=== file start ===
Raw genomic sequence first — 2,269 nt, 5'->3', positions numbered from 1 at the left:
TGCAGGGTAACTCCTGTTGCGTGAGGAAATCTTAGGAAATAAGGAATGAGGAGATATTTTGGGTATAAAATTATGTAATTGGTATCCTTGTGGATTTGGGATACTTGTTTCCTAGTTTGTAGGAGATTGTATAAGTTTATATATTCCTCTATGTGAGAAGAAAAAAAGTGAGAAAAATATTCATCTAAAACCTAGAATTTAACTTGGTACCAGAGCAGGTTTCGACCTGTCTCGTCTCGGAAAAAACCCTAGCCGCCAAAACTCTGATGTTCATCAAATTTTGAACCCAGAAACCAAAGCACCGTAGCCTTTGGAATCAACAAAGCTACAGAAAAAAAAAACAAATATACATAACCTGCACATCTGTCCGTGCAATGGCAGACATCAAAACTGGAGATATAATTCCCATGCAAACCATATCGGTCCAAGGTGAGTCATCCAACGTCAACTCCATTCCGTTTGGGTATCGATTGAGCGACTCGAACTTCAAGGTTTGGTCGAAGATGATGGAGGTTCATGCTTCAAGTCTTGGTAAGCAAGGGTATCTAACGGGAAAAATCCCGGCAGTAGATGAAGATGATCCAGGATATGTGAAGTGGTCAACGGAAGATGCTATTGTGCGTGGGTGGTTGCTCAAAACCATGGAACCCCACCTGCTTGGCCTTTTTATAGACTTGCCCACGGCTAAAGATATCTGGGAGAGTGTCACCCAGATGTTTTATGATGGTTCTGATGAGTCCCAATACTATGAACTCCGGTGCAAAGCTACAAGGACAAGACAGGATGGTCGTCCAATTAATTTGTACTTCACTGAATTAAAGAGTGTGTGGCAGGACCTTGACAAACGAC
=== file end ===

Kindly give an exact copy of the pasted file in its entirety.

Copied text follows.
Raw genomic sequence first — 2,269 nt, 5'->3', positions numbered from 1 at the left:
TGCAGGGTAACTCCTGTTGCGTGAGGAAATCTTAGGAAATAAGGAATGAGGAGATATTTTGGGTATAAAATTATGTAATTGGTATCCTTGTGGATTTGGGATACTTGTTTCCTAGTTTGTAGGAGATTGTATAAGTTTATATATTCCTCTATGTGAGAAGAAAAAAAGTGAGAAAAATATTCATCTAAAACCTAGAATTTAACTTGGTACCAGAGCAGGTTTCGACCTGTCTCGTCTCGGAAAAAACCCTAGCCGCCAAAACTCTGATGTTCATCAAATTTTGAACCCAGAAACCAAAGCACCGTAGCCTTTGGAATCAACAAAGCTACAGAAAAAAAAAACAAATATACATAACCTGCACATCTGTCCGTGCAATGGCAGACATCAAAACTGGAGATATAATTCCCATGCAAACCATATCGGTCCAAGGTGAGTCATCCAACGTCAACTCCATTCCGTTTGGGTATCGATTGAGCGACTCGAACTTCAAGGTTTGGTCGAAGATGATGGAGGTTCATGCTTCAAGTCTTGGTAAGCAAGGGTATCTAACGGGAAAAATCCCGGCAGTAGATGAAGATGATCCAGGATATGTGAAGTGGTCAACGGAAGATGCTATTGTGCGTGGGTGGTTGCTCAAAACCATGGAACCCCACCTGCTTGGCCTTTTTATAGACTTGCCCACGGCTAAAGATATCTGGGAGAGTGTCACCCAGATGTTTTATGATGGTTCTGATGAGTCCCAATACTATGAACTCCGGTGCAAAGCTACAAGGACAAGACAGGATGGTCGTCCAATTAATTTGTACTTCACTGAATTAAAGAGTGTGTGGCAGGACCTTGACAAACGAC